August 2014 EHS Data Vs. The Ten-Year August Average

Every month NAR produces existing home sales, median sales prices and inventory figures. The reporting of this data is based on homes sold the previous month and the data is explained in comparison to the same month one year ago. We also provide a perspective of the market relative to last month, adjusting for seasonal factors, and comment on the potential direction of the housing market.

The highlights below show what the current month data looks like in comparison to the last ten August months, and how that might compare to the “ten-year August average”, which is an average of the data from the past ten Augusts.

  • Total homes sold in the United States for August 2014 is slightly below the ten year average. A similar trend is seen in the Northeast and the West. The Midwest and the South are the only two regions to show current sales above the ten-year August average.
  • Regionally, since the low point of sales in 2010, there had been three consecutive year-over-year gains, but that changed this year with sales declining in August.
  • The median home price in August 2014 is higher than the ten-year August average median price for the U.S. and all four regions. The West leads all regions with the highest home prices.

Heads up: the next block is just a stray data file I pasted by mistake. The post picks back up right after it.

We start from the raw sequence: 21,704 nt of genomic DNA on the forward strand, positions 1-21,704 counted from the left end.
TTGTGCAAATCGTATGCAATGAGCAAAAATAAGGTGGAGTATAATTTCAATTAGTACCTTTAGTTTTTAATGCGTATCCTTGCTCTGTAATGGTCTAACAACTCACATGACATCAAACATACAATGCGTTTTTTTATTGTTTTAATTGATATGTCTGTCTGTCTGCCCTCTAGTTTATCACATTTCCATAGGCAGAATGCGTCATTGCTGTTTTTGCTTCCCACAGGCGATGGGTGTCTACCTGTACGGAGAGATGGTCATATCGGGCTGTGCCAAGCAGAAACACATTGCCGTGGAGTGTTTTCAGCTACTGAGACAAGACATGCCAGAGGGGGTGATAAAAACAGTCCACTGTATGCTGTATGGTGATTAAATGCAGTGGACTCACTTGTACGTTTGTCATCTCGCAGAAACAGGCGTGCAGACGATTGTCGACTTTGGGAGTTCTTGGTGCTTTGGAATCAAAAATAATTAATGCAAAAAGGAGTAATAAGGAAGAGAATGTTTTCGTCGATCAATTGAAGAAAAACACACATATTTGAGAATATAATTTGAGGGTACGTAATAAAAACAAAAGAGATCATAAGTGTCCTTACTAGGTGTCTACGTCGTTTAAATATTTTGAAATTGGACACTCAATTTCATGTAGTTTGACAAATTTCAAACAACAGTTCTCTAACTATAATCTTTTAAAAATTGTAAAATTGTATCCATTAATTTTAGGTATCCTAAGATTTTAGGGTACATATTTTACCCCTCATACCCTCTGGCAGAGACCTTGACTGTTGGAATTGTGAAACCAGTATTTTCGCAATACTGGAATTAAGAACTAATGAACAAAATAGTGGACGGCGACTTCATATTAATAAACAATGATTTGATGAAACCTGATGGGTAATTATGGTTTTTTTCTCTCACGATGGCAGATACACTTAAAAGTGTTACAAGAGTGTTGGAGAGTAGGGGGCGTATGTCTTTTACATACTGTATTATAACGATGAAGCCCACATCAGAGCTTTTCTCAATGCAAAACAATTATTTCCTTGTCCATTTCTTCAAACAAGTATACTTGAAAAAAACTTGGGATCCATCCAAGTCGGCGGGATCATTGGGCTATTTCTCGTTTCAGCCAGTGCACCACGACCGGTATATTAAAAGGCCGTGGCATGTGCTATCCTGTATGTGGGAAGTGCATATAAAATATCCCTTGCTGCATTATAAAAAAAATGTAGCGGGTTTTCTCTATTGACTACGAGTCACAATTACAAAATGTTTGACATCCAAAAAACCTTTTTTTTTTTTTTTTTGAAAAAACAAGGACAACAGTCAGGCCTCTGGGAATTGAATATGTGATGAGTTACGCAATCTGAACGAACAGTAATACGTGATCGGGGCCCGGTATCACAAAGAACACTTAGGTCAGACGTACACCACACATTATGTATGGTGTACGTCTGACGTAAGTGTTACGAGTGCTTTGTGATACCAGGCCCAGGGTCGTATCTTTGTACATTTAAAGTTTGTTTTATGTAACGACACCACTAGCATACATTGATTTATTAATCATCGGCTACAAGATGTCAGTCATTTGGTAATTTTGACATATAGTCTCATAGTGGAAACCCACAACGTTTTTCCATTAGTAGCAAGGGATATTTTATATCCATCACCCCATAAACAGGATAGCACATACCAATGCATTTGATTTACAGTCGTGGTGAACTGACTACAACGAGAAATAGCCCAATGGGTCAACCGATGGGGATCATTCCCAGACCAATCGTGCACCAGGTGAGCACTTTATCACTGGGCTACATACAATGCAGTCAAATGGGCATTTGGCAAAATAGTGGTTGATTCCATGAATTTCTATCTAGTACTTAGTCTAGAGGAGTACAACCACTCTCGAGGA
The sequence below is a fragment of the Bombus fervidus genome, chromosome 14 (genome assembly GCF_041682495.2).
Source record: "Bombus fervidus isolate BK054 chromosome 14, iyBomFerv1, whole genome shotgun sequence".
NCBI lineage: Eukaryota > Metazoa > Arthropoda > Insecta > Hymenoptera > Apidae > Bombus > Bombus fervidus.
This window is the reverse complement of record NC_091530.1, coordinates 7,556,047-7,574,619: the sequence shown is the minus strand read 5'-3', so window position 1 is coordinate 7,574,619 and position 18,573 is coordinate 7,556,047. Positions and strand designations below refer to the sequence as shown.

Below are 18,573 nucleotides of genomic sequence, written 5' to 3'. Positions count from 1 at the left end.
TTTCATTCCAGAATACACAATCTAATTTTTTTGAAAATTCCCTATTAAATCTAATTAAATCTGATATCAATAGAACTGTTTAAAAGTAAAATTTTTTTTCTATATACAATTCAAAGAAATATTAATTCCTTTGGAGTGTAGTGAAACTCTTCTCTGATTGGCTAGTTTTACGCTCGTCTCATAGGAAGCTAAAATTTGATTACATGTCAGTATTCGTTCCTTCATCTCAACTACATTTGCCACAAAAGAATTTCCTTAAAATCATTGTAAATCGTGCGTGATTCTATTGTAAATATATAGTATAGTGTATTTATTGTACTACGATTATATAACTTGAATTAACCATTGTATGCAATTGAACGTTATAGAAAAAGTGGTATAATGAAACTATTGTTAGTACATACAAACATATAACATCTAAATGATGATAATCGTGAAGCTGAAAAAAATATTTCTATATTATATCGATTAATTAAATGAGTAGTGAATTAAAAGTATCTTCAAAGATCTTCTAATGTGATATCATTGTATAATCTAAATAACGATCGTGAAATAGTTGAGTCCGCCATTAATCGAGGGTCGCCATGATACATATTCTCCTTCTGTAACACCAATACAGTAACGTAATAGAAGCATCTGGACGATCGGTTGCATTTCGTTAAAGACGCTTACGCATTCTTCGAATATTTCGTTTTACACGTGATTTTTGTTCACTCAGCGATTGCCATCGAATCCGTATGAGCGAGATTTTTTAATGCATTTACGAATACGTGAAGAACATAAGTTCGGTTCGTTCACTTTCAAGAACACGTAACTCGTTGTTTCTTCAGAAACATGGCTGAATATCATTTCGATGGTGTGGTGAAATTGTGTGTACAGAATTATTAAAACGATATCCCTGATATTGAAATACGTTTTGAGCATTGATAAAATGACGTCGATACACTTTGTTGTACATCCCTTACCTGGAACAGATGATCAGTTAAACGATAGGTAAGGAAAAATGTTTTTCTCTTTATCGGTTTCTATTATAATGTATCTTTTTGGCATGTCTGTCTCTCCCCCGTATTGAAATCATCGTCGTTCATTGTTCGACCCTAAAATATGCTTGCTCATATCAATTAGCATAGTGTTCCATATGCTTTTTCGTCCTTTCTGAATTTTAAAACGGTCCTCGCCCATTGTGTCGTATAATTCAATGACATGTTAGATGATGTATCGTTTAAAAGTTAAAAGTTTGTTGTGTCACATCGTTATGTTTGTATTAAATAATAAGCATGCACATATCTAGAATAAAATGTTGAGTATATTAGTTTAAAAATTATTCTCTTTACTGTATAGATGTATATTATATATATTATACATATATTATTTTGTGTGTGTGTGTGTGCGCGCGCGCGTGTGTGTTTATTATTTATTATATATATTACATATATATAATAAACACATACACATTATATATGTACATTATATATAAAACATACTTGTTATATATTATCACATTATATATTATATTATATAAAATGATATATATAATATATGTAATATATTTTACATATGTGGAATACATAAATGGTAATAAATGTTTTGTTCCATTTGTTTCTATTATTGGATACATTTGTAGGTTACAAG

• The median price year-over-year percentage change shows prices having a positive change for the last three years after struggling the previous six years. The West has predominately guided the direction of home prices for the U.S. and all regions over the ten-year cycle. For the U.S. and the four regions the best price percentage increase took place in 2005 except for the South, which had its best gains in 2013. The biggest decline took place in 2009 for all U.S regions except the West, which had the largest drop in 2008 when home values declined more than 20%. This August the Midwest is the only region to have a negative year-over-year price percentage change.
  • Inventory of homes for sale for the U.S. is currently lower than the ten-year August average. In 2004, the U.S. had the fastest pace of homes sold while in 2010 the U.S. saw the slowest pace relative to inventory, with the months supply at 11.5. The ten-year August average months supply is 7.4. In August 2014 the figure is 5.5 months supply, close but slightly below a healthy level of homes on the market relative to demand.




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